Published in 1974, "The School" is narrated by the teacher of a classroom that has lost numerous people and things in the course of a school year.  The reader is first introduced to a classroom that has planted trees that have died.  The narrator notes that it wouldn't have been so bad if the snakes hadn't died just a few weeks prior.  The reader can relate to things that may have happened while he or she was in school and found out that a class pet had died.  "These details are realistic and relatable" (Brock).  The narrator takes it to extremes when he mentions that everything that is living that comes in contact with the children ends up dying.  There is the loss of the plants and animals and also a loss of parents, grandparents, and even a few of the children themselves.  The final paragraphs of the story are of the children looking for answers to questions that as young children, shouldn't know or think to ask.  " And they said, is death that which gives meaning to life? and I said, no, life is that which gives meaning to life.  Then they said, but isn't death, considered as a fundamental datum, the mean by which the taken-for-granted mundanity of the everyday may be transcended in the direction of -" (Barthelme).  These questions are obviously too advanced for children that wouldn't know that death is a part of life and therefore absurd.

Summary and Interpretation of The First Thing The Baby Did Wrong

Published in 1987 with works in Forty Stories, which would be the last publication that Barthelme would get to see happen before his death, "The Baby" is a great example of Postmodernism work.  The story "deals with the all-too-real concept that when a baby is born into a family, the dynamics of the family shift and the parents are no longer in control" (Brock).  The narrator, who is later identified as the father, has set a rule that if the child tears out pages from books, it will be punished by being sent to it's room for four hours for each page torn.  This does not stop when the baby grows and is able to tear more and more pages from the books.  "I felt that if you made a rule you had to stick to it, had to be consistent, otherwise they get the wrong idea" (Barthelme).  While every parent in the world would find that one statement to be true, one cannot help but to see the absurdity in making a baby stay in it's room so long for just a torn page.  Humor emerges when the narrator makes a statement that there are plenty of things in the room to keep the child busy, if the child were to use her time wisely.  The child starts to look ill and the mother is concerned about the fact that the child had not been able to eat while she was confined to her room.  The reader can tell that even the mother of this child finds this behavior of the father absurd.  "The longest we ever kept her in her room consecutive was eighty-eight hours, and that ended when my wife took the door off its hinges with a crowbar even though the baby still owed us twelve hours because she was working off twenty five pages" (Barthelme).  There are times when the child would run out of her room running to the first book she would see and rip it apart.  By the last paragraph, the father decides that tearing pages out of books and having torn pages out of books is alright noting that "one of the satisfying things about being a parent-you've got a lot of moves, each one good as gold" (Barthelme).  This statement is where you can see the dynamics of the family change.  The child's behavior has set the new rule because the narrator has grown tired of the punishment having the opposite effect.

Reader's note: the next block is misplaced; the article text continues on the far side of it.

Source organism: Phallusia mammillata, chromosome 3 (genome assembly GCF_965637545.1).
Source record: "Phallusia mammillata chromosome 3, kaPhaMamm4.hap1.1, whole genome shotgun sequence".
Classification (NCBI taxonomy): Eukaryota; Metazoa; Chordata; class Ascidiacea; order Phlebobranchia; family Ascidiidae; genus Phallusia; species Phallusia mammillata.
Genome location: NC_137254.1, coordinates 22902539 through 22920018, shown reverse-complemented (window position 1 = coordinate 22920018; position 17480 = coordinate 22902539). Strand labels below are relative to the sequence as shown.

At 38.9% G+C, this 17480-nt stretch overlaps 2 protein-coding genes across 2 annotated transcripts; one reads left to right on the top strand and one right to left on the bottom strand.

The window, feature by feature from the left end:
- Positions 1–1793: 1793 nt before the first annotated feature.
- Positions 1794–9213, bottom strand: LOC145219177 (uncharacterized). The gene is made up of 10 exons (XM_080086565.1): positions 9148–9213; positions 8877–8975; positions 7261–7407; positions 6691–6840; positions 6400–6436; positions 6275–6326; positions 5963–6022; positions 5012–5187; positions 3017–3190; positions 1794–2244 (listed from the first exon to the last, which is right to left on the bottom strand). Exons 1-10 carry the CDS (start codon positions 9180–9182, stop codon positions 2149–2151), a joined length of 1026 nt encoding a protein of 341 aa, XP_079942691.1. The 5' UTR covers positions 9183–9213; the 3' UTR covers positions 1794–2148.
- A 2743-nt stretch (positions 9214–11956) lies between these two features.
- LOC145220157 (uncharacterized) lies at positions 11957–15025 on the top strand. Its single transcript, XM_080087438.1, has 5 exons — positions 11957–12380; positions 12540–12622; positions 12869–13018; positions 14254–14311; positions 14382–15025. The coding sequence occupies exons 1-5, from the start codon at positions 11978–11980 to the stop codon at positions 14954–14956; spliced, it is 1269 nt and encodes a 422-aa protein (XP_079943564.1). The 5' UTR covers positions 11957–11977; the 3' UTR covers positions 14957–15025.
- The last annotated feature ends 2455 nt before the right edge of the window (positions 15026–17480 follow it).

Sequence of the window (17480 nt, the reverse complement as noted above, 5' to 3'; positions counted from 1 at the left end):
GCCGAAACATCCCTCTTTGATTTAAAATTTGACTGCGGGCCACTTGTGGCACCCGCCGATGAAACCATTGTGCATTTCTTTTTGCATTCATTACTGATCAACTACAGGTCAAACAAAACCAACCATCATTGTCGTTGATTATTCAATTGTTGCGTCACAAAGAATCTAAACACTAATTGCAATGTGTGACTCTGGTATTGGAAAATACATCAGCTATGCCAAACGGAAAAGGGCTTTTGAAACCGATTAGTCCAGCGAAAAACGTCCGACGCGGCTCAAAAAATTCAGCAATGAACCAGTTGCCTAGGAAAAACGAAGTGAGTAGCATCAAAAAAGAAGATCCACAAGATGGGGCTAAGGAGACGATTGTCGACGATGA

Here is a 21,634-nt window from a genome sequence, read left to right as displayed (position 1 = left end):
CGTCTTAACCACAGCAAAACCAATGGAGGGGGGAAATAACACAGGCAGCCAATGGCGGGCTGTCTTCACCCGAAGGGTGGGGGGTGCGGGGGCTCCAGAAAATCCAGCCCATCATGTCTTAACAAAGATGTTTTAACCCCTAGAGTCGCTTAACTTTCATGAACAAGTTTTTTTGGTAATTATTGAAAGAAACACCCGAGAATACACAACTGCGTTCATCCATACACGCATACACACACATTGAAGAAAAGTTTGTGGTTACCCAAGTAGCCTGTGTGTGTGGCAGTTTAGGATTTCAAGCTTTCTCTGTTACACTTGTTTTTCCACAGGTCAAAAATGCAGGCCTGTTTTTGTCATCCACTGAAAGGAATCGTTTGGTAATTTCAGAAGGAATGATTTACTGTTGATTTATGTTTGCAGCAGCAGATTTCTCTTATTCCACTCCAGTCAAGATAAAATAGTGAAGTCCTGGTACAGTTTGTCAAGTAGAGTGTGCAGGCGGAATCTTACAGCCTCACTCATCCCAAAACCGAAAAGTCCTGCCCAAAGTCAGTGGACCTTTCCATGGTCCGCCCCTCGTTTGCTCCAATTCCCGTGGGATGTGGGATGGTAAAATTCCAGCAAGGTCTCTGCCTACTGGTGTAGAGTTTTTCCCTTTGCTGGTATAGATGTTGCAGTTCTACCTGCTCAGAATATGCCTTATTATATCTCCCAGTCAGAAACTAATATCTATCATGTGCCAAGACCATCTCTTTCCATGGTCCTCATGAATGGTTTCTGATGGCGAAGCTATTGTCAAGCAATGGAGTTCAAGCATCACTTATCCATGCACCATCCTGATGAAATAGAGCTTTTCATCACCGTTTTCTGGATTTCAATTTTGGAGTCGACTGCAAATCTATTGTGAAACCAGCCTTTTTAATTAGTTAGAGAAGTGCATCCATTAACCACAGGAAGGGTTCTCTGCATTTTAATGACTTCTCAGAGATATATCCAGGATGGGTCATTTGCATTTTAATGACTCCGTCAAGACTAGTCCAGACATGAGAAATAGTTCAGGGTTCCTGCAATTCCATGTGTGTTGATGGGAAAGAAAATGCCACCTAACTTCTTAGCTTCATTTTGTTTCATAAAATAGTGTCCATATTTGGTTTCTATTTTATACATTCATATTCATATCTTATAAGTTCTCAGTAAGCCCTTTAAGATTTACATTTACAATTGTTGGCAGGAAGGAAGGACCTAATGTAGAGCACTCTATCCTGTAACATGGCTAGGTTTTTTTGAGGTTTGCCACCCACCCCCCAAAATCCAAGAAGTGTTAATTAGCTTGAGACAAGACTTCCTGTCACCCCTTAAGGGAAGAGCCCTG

This story is a great example of Postmodernism writings by Donald Barthelme.  It has taken an issue that most parents deal with and made it absurd and humorous at the same time.

Escaping Through Literature

Though all of Donald Barthelme's stories are a bit absurd, they also possess a sense of humor.  While reading his stories, the readers will find themselves able to visualize what is happening in each story and have the knowledge that most of the things happening in each story could or would never happen.

All citations (Brock) are from handouts in class.
All citations (Barthelme) are from stories read at

I hope you have learned something that you did not know or perhaps it was reinterated.  Please take the time to tell me your thoughts and/or suggestions for making this better.  Thank you.